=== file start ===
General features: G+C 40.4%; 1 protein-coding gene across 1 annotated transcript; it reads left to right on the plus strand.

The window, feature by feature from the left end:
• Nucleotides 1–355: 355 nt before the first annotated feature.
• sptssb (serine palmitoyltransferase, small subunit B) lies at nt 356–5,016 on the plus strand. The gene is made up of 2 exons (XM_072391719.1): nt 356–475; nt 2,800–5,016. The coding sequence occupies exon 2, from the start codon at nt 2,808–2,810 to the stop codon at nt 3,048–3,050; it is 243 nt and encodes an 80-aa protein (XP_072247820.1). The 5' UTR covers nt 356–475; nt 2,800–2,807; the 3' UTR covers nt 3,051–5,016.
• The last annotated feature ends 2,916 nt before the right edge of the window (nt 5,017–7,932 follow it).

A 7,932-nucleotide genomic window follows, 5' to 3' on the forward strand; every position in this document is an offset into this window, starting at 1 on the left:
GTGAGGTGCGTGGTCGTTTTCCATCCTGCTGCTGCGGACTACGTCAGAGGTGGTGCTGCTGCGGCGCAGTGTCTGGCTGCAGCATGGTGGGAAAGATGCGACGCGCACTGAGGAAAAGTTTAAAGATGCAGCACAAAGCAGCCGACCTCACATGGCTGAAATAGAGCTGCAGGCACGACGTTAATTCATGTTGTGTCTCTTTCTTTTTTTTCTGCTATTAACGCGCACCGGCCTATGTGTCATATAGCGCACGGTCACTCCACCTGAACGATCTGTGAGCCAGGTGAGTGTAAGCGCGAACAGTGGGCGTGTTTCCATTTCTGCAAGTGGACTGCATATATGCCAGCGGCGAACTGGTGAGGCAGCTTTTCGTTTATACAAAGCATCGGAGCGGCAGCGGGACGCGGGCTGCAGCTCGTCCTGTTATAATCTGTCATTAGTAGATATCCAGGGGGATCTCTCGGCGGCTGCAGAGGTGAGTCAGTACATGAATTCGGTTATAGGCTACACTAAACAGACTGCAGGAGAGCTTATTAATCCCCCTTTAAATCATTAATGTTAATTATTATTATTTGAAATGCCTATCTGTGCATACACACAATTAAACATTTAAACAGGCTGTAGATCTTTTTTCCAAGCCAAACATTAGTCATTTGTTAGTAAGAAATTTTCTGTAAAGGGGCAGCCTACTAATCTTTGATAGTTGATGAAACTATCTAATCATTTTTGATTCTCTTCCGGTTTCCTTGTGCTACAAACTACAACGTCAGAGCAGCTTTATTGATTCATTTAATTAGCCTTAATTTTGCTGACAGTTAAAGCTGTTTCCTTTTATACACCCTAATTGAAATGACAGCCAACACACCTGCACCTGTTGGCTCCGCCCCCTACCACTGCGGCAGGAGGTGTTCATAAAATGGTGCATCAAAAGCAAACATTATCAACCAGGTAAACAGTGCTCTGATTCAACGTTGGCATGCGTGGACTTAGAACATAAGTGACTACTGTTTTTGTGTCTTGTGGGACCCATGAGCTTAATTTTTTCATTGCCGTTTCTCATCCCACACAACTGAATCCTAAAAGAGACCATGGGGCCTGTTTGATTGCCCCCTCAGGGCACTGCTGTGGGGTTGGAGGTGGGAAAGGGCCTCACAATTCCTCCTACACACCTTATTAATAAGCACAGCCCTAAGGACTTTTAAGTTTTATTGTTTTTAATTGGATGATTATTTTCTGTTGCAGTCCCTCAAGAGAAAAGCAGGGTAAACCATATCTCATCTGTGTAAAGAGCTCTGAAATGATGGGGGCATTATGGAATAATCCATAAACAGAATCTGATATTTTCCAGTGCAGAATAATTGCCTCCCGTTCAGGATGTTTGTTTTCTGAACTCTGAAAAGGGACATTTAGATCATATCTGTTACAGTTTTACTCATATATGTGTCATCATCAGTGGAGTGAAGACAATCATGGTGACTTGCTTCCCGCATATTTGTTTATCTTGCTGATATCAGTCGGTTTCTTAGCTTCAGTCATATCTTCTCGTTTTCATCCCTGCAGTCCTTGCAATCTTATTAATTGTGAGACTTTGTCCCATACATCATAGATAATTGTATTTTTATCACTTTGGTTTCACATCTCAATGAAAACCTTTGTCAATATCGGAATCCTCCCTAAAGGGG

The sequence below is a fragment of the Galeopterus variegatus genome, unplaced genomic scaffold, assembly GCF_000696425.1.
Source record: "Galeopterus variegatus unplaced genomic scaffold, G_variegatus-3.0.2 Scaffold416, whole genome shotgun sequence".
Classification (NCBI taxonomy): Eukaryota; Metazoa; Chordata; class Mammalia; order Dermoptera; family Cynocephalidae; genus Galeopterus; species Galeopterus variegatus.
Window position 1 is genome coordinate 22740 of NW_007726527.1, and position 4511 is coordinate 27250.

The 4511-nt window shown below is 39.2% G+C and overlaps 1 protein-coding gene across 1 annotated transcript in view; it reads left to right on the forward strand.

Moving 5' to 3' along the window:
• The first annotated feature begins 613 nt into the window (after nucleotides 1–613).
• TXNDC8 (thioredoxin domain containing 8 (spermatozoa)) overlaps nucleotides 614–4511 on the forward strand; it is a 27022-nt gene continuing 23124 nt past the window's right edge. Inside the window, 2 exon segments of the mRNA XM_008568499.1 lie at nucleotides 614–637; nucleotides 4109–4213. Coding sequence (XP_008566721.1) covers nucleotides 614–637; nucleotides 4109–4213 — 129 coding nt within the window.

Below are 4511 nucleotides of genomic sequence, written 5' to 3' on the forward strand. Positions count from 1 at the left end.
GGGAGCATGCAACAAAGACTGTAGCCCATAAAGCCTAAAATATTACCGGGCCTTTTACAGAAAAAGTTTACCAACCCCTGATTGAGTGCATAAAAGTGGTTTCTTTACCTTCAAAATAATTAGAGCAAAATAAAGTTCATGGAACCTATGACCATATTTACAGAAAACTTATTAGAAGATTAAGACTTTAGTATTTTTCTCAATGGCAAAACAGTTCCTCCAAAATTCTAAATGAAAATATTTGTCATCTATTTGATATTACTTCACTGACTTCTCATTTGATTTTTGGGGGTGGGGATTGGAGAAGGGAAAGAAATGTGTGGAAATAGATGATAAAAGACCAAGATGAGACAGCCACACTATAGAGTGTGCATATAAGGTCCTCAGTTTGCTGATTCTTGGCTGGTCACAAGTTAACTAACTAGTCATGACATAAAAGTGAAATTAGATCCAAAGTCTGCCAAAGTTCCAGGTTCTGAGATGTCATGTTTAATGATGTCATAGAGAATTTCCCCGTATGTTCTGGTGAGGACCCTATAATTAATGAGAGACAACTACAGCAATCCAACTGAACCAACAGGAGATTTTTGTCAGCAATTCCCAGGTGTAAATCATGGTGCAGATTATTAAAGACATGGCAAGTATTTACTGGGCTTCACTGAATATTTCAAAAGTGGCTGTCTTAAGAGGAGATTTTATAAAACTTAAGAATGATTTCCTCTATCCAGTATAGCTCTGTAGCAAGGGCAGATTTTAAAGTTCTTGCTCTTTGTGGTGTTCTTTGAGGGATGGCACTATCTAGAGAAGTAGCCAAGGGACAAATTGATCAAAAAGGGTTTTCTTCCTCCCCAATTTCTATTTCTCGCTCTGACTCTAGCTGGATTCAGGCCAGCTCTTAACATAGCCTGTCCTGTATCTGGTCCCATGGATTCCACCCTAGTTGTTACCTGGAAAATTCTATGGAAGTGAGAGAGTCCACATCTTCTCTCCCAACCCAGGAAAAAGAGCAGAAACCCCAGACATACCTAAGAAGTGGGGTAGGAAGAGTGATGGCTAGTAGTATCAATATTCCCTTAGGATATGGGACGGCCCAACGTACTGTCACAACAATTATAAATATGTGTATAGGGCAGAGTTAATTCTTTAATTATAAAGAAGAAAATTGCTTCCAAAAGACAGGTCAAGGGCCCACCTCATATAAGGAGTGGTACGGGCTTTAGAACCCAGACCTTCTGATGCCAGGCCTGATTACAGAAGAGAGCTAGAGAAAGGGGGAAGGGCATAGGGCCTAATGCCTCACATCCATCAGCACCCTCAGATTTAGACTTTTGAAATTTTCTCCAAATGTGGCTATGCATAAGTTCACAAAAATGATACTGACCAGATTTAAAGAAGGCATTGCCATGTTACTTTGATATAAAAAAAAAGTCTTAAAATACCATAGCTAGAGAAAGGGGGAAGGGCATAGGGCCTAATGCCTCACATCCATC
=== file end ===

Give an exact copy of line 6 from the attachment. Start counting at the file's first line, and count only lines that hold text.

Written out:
A 7,932-nucleotide genomic window follows, 5' to 3' on the forward strand; every position in this document is an offset into this window, starting at 1 on the left: